Challenging Times

From Wikipedia, the free encyclopedia
Jump to: navigation, search
Challenging Times
Challenging Times title card.png
Genre Quiz show
Created by Seán Hogan
Presented by Kevin Myers
Country of origin Ireland
Original language(s) English
No. of seasons 11
No. of episodes 165
Production
Producer(s) Mick McCarthy
Running time 25 minutes per episode
Release
Original network Network 2
Picture format 576i
Audio format Stereophonic
Original release 1991 – 2001

Challenging Times was a television quiz show for teams representing higher education institutes in Ireland, both those in the Republic of Ireland and those in Northern Ireland. It was televised by Raidió Teilifís Éireann (RTÉ) from 1991 to 2001, sponsored by The Irish Times, and presented by Kevin Myers, then a columnist with that newspaper.[1] The programme used a quizbowl format similar to that of University Challenge in the United Kingdom (the only difference is that the starter questions are worth five points, as opposed to ten on University Challenge), which is itself a licensed version of the College Bowl format popular in the United States. Each year, 16 teams qualified for the televised knockout stages, with two teams of three competing in each programme up to the final.

Production[edit]

Filming locations included RTÉ's Studio 1, the lecture theatre of St. Vincent's University Hospital and University College Dublin's O'Reilly Hall.[2][3]

The programme was cancelled after the 2001 series, at a time when RTÉ was in financial difficulties.[4] The final of that series was postponed at short notice and an episode of The Simpsons was broadcast instead.[5] Kevin Myers later complained that RTÉ had given The Irish Times no notice that the series was being discontinued,[6] though RTÉ disputed this contention.[7]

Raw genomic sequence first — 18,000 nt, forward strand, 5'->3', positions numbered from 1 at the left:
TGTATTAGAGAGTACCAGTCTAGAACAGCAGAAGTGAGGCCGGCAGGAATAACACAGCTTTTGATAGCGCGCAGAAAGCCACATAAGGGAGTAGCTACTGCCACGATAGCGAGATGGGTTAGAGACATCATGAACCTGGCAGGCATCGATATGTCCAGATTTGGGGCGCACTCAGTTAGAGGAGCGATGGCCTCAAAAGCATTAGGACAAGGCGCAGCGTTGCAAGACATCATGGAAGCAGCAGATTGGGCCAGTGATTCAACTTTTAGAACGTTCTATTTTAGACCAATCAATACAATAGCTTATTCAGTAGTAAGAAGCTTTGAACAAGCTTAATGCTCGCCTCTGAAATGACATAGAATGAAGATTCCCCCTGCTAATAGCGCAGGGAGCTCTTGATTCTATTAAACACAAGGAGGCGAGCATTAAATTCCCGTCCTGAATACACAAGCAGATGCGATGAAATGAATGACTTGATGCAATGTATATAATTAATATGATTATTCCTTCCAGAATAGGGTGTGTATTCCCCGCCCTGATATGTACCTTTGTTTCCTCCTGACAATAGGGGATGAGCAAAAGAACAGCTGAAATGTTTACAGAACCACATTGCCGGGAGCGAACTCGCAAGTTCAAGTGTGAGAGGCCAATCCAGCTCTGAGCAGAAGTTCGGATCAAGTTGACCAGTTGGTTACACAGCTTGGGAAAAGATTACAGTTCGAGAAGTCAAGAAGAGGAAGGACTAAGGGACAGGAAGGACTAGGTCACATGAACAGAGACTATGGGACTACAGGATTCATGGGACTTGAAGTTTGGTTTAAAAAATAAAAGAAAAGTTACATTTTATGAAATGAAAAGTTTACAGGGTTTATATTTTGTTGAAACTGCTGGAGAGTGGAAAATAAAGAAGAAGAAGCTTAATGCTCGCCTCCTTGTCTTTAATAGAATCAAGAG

Notable events[edit]

The 1997 final was notable for its controversial ending. DCU led 175 to UL's 170. Myers began to ask the final question: "He was born in Australia in 1902, of Irish parents..." The DCU captain buzzed in and answered "Ned Kelly" as the buzzer sounded to mark the end. An incorrect answer would mean a five-point penalty and a tie-break, but Myers ruled that the quiz had ended before the incorrect answer was given, and thus DCU won 175–170. (The controversial question actually referred to the writer Francis Stuart.)[8]

Finals[edit]

year winner runner-up
1991[9] St Patrick's College, Maynooth University of Limerick
1992 [10] St Patrick's College, Maynooth Trinity College, Dublin
1993[11] University College, Cork Bolton Street College of Technology
1994[12] University College, Cork Cork Regional Technical College
1995 University College, Galway [13] University of Limerick[14]
1996 [13] University College, Galway Cork Regional Technical College
1997[15] Dublin City University University of Limerick
1998 [16] University College Dublin Dublin Institute of Technology
1999[17] National University of Ireland, Maynooth Dublin Institute of Technology
2000 [18] National College of Ireland[19] National University of Ireland, Galway